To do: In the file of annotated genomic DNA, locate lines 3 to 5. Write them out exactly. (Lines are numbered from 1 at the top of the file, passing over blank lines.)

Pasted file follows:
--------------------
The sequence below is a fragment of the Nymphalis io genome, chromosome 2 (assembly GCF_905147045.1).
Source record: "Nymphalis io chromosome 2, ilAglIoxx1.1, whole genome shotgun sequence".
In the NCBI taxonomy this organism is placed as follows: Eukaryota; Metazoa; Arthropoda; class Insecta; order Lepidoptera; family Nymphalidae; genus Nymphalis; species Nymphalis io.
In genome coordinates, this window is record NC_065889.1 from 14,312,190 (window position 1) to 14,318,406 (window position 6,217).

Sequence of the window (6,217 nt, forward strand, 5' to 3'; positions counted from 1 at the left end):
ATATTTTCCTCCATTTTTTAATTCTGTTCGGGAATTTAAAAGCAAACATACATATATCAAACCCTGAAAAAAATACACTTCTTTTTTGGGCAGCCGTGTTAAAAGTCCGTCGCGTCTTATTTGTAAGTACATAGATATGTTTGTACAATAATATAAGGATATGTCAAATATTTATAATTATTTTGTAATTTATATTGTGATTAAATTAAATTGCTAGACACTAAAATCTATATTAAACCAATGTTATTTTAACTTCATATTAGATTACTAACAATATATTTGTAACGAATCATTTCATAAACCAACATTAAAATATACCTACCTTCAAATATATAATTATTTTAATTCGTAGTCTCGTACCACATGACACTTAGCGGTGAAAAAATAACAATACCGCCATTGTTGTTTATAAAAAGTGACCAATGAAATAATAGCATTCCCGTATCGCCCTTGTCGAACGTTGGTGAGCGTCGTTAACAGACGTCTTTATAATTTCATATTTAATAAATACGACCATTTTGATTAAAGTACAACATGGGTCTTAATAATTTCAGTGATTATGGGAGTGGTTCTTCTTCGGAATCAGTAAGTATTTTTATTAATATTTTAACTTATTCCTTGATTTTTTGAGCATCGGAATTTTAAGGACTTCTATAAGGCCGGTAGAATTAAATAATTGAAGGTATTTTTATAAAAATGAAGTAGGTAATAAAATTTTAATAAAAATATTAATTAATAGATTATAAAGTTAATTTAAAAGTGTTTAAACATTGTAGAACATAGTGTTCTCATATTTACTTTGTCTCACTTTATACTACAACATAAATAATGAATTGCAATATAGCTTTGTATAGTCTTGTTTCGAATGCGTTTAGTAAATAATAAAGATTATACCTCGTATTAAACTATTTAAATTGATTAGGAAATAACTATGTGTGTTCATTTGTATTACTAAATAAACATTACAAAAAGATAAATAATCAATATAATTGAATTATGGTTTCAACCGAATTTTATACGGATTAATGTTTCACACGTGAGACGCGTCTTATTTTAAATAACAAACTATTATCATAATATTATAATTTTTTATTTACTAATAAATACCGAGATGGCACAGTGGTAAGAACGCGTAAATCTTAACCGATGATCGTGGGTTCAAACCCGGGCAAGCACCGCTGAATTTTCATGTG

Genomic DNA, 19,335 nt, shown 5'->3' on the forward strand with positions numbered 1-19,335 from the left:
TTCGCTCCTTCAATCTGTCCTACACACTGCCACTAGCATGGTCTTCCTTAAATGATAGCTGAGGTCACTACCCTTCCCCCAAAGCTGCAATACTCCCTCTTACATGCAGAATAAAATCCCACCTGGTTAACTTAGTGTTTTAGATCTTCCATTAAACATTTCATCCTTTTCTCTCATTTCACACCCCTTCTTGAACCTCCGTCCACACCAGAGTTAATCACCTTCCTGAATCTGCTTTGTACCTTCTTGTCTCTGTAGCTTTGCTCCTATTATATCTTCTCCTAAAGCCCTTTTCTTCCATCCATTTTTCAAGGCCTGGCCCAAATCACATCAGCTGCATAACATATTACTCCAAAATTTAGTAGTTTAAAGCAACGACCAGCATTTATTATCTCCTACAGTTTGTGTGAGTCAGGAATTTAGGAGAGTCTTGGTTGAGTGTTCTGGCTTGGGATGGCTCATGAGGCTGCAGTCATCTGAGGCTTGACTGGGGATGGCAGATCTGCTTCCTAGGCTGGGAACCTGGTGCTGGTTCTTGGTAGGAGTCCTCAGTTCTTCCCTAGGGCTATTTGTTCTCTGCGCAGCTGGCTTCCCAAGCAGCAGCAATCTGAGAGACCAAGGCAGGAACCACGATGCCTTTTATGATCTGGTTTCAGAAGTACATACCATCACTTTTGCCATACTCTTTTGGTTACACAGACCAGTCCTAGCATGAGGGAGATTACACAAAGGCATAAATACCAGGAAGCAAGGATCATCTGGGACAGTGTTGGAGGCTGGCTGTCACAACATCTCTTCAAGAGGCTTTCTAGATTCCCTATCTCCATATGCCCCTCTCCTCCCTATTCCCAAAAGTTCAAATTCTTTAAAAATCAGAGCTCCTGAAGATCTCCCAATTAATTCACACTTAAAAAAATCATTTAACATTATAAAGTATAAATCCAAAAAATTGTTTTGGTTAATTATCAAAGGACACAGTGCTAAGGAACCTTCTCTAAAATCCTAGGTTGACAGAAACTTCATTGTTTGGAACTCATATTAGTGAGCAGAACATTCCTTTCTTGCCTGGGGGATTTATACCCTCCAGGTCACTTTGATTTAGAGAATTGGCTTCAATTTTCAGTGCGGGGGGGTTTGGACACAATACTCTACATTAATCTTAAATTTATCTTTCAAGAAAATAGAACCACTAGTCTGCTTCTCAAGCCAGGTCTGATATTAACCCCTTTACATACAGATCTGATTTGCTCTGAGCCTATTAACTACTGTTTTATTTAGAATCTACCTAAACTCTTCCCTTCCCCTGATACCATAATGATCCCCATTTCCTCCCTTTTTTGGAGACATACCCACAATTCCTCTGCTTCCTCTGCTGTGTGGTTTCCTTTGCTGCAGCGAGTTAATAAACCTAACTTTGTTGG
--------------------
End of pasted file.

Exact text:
In the NCBI taxonomy this organism is placed as follows: Eukaryota; Metazoa; Arthropoda; class Insecta; order Lepidoptera; family Nymphalidae; genus Nymphalis; species Nymphalis io.
In genome coordinates, this window is record NC_065889.1 from 14,312,190 (window position 1) to 14,318,406 (window position 6,217).

Sequence of the window (6,217 nt, forward strand, 5' to 3'; positions counted from 1 at the left end):